Additional objects, advantages and novel features of the invention will be set forth in part in the description which follows, and in part will become apparent to those skilled in the art upon examination of the following or may be learned by practice of the invention. The objects and advantages of the invention may be realized and attained by means of the instrumentalities and combinations particularly pointed out in the appended claims.
To achieve the foregoing and other objects, and in accordance with the purposes of the present invention, as this invention may comprise a phase-sensitive cytometer for resolving fluorescence emissions from fluorochrome labeled cells into two components. A flow cytometer provides a flow stream containing the labeled cells where the labeled cells are excited to fluorescence by an excitation light. A modulator operates to modulate the excitation light and to generate a reference signal at a selected modulation frequency. A detector receives fluorescence emission spectra from the labeled cells that is a modulated signal and outputs a modulated intensity signal functionally related to the fluorescence signal from the labeled cells.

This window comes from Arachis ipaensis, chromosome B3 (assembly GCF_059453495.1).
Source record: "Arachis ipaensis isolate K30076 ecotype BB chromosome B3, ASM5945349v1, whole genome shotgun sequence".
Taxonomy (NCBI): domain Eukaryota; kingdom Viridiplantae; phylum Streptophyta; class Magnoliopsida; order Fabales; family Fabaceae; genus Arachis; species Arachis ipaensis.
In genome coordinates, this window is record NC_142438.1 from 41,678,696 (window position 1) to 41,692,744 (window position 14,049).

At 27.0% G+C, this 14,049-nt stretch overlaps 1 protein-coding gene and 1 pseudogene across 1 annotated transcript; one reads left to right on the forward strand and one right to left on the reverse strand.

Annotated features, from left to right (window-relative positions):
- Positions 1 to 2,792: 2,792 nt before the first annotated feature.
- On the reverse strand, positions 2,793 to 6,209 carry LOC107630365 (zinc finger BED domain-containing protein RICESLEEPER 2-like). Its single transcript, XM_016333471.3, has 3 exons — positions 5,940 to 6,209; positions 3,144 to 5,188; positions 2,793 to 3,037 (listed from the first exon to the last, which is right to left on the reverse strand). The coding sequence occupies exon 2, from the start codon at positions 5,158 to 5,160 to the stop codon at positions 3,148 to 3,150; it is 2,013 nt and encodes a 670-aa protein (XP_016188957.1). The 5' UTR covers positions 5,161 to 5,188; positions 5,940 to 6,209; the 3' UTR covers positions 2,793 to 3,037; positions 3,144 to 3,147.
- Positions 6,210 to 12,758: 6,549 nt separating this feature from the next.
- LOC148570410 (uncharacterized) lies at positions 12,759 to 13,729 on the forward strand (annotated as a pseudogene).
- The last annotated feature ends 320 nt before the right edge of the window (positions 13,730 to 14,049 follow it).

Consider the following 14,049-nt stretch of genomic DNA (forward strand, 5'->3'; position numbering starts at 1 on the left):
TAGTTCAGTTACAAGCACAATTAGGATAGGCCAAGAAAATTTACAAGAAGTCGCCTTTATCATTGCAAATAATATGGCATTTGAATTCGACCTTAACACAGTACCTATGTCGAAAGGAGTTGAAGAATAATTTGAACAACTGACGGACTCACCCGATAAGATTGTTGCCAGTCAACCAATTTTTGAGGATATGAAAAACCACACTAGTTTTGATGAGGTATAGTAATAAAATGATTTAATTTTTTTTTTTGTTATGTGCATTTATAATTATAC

A first phase detector resolves the modulated signal into two signal components, each functionally related to a different one of the two fluorochromes